He now lays himself flat on his breast along his board, and waits the approach of a huge billow; when it comes, he adroitly balances himself on its sum ...

Page 299
... mit, and paddling with his hands, is borne on the crest of the advancing wave, amidst the foam and spray, till within a yard or two of the shore or rocks.
Then, when a stranger expects to see him the next moment dashed to death, he slides off his board, and catching it by the middle, dives seaward under the wave, and comes up behind, laughing and whooping, again to swim out as before.
The utmost skill is required, in coming in, to keep the position on the top of the wave; for, if the board get too forward, the swimmer will be overturned and thrown upon the beach; and, if it fall behind, he will be buried beneath the succeeding wave; yet some of the natives are so expert as to sit, and even to stand upright upon their board, while it is thus riding in the foam.
Their sport is, however, not unfrequently disturbed by the appearance of a shark.
This terrific animal is particularly abundant among the South Sea Islands, and remarkably bold and ferocious. The cry of "A Shark!" among the surf swimmers will instantly set them in the utmost terror, and generally they fly with precipitation to the shore; though sometimes they unite and endeavour to frighten him away with their shouting and splashing.
Often, however, the animal is too determined lightly to give up his prey, as was the case in the following instance recorded by Mr. Richards of the Sandwich Islands:"At nine o'clock in the morning of June 14th, 1826, while sitting at my writing-desk, I heard a simultaneous scream from multitudes of people,' Pau i ka mano!' (Destroyed by the shark!)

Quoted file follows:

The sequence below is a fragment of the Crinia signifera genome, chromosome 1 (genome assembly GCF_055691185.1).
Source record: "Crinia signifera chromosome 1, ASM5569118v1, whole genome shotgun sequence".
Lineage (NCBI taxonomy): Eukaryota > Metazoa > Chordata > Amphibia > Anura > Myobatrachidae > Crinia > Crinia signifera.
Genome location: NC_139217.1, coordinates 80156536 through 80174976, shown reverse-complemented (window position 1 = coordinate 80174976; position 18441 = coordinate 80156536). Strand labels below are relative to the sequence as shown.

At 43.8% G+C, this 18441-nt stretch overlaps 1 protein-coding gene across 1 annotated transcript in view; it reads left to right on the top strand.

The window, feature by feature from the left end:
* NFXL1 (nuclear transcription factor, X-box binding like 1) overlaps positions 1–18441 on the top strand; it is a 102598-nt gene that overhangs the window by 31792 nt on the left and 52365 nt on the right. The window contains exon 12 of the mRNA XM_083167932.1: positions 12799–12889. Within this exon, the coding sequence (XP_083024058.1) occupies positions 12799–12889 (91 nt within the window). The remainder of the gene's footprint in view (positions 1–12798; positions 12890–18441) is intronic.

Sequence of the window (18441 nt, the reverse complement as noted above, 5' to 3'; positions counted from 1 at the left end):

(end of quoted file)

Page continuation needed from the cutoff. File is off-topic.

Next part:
The ...

Page 300

beach was instantly lined by hundreds of persons, and a few of the most resolute threw a large canoe into the water, and, alike regardless of the Shark ...


... and the high rolling surf, sprang to the relief of their companion.
It was too late; the Shark had already seized his prey.
The affecting sight was only a few yards from my door, and while I stood watching, a large wave almost filled the canoe, and at the same instant a part of the mangled body was' seen at the bow of the canoe, and the Shark swimming towards it at her stern.
When the swell had ...

page 301

... rolled by, the water was too shallow for the Shark to swim.
The remains, therefore, were taken into the canoe, and brought ashore.
The water was so much stained by the blood, that we discovered a red tinge in all the foaming billows, as they approached the beach.
"The unhappy sufferer was an active lad about fourteen years old, who left my door only about half an hour previous to the fatal accident.
I saw his mother, in the extremity of her anguish, plunge into the water, and swim towards the bloody spot, entirely forgetful of the power of her former god."*
"A number of people, perhaps a hundred, were at this time playing in the surf, which was higher than usual. Those who were nearest to the victim, heard him shriek, perceived him to strike with his right hand, and at the same instant saw a Shark seize his arm.